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05-28-2007, 03:31 PM   #1
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Pushing Kodak BW400CN - questions.

Hello!

I have very little experience with shooting film - a few rolls of Ilford HP5 and a couple of rolls of Ilford Delta 3200 (at concerts.) In all cases I had the film developed by a lab. (I would like to learn the process and be able to rent a darkroom but as of now I don't know how to develop B&W film.) With my limited knowledge of film developing and the characteristics of those particular films, I thought they did a decent job. I typically post-processed the images (< 2MB scans) in Photoshop.

I've recently found a lab close to home that has really quick turn-around on true B&W processing (deliver anytime before 5pm, collect between 6pm and 7pm!) and C-41 processing. They also provide a CD with 20MB scans! The results with a Delta 3200 roll were better than at the other lab and the best part is that they're slightly cheaper (developing + CD of scans = $20)

So, I've been inspired to shoot some film again and I decided to try out a roll of Kodak BW400CN just for kicks. It's rated at EI400 but I set the camera (Pentax ME) at ISO 800. Most of the photographs were taken in late-afternoon light and I did not add any exposure compensation.

My questions are:

1. Do I ask the guys at the lab to push the film by one stop?
2. What have your experiences been with pushing this film?
3. Could you provide some samples?
4. How far can I push this film - Kodak BW400CN - before the results get sketchy
5. How does the Ilford C-41 offering differ from the Kodak?

I would love to shoot Ilford HP5 on a regular basis and still might for certain shoots... but it would be great if I could find the sweet spot for BW400CN and shoot some rolls when I just want to get out into the city streets with a small, quiet camera!

Thanks!

05-28-2007, 06:15 PM   #2
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Chromogenic (C41) B&W films

Check this link:

Welcome to ILFORD PHOTO

Click on XP2 Super and download a PDF brochure (Fact Sheets -> XP2 Super Fact Sheet).

The whole fact sheet interesting, but see the section "Push Processing" on page 3 if you want answer on that one. All should apply to any chromogenic B&W film (Kodak T400CN or similar).

Also, as with any other B&W chromogenic film underexposing it leads to loss of resolution. For high resolution and good negative density exposing over ISO 400 is not recommended. For best results (higher resolution and negative density) expose at LESS than nominal ISO rating. Although I recommend ISO 200 consensus on the net is that ISO 320 gives the best results. To my eyes negative density at ISO 200 looks similar to density of HP5 or FP4 with regular processing. (At ISO 400 XP2 appears to be a bit "light", but it prints well.)

I currently have a roll of XP2 in my MX: I have not used it since 1995 or so and I can't wait to see the result! (I'll rate it ISO 400 to see how it scans.)
05-28-2007, 07:32 PM   #3
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Thank you very much for the pointer to the Fact Sheet, Ivan. [ BTW, Some very nice photographs in your gallery! ]

From the sheet:
"Push processing is not recommended as, unlike conventional ISO 400/27 films, no practical increase in film speed is achieved when XP2 SUPER film is push processed. But XP2 SUPER film can be exposed at EI 800/30 and given standard processing."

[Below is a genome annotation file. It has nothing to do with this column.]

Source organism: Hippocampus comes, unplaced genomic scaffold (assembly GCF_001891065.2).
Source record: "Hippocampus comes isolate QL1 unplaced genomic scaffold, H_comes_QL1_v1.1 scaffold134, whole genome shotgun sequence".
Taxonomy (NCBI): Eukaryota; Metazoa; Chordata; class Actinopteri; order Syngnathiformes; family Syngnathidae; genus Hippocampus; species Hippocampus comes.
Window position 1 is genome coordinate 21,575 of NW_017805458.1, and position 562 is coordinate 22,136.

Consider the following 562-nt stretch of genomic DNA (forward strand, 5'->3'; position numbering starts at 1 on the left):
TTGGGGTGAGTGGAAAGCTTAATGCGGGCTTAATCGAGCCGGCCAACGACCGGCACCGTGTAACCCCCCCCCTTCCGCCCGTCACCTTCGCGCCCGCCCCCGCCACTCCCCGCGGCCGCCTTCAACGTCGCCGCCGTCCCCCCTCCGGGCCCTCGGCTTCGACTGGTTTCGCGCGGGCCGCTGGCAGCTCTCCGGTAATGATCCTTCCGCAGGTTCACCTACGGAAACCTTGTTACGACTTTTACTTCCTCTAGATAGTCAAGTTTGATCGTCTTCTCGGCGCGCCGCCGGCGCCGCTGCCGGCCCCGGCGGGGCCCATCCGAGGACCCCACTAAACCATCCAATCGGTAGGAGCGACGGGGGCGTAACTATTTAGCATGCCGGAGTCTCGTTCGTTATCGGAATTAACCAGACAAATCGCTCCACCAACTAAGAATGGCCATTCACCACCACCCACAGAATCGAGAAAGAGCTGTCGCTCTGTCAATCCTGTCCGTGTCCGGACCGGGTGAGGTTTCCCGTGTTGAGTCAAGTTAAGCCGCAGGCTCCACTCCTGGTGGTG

I set the ASA dial on my Pentax ME to 800 and made no compensation for the speed difference in my exposures. Assuming for the sake of this argument that XP2 super and BW400CN behave pretty much the same, should I just have the lab process it as they normally would (i.e. without any special "push" instructions?)
05-29-2007, 05:35 PM   #4
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QuoteOriginally posted by Nixarma Quote
I set the ASA dial on my Pentax ME to 800 and made no compensation for the speed difference in my exposures. Assuming for the sake of this argument that XP2 super and BW400CN behave pretty much the same, should I just have the lab process it as they normally would (i.e. without any special "push" instructions?)
Exactly. In fact, you can vary ISO from shot to shot. How it really works has nothing to do with ISO and processing: chromogenic B&W films have such a wide exposure latitude (~10 stops) that over/under exposing 2 or 3 stops still gives acceptable results and under/over exposing each individual frame works well too. The consequence is that if you wish you may change ISO with the same roll of film, but the only real benefit of "variable" ISO is that you can achieve consistent negative density for a few frames taken at the same ISO, then change ISO and move to a different subject. The actual ISO 400 is just a recommendation based on experiments (I believe there is something about that in the XP2 fact sheet) and not the actual sensitivity which is vague category for chromogenic B&W films.

I'd say set ISO 400 and simply under/over expose by a full stop or two if conditions dictate that, knowing that you have some reserve left (more towards the overexposure though). So you don't really have to dial a new ISO.

05-29-2007, 09:19 PM   #5
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Thanks for your detailed replies, Ivan!

I got the developed film and matte prints back this afternoon. The exposure is spot on a couple of frames but is largely underexposed. I'm going to try out one more roll of this film and a roll of XP2 Super, both at 400, just for kicks.

Here's an exposure that I liked: Zenfolio | Nikhil Sarma | Mono

Nikhil

Last edited by Nixarma; 05-30-2007 at 11:38 AM.
05-30-2007, 05:15 AM   #6
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Great shots! ("Silence" is my favorite). Apart from the linked one (two guys and a gate) what other photographs from the "Mono" folder are from T400CN? (I see HP5 Plus there as well.) How did you scan BTW?